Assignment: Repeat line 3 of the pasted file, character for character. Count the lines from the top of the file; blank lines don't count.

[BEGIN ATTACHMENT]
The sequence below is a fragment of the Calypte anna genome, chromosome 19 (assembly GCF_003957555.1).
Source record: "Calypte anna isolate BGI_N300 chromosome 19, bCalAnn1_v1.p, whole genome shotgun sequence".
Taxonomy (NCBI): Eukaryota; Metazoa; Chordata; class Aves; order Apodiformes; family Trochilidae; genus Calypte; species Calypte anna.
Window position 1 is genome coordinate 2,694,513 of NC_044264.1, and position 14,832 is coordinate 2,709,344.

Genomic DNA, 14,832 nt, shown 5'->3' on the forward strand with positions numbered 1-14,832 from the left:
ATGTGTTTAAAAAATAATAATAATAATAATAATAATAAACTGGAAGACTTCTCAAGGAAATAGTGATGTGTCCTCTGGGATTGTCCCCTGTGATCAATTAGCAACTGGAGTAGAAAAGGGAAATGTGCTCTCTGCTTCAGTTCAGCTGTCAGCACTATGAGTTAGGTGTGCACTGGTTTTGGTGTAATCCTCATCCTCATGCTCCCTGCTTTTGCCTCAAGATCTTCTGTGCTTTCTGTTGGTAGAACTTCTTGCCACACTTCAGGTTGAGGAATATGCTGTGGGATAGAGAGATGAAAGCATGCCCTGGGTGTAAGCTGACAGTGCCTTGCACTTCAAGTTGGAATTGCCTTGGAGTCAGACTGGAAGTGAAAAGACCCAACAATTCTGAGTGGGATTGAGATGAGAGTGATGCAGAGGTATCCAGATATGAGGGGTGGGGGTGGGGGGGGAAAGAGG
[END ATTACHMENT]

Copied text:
Taxonomy (NCBI): Eukaryota; Metazoa; Chordata; class Aves; order Apodiformes; family Trochilidae; genus Calypte; species Calypte anna.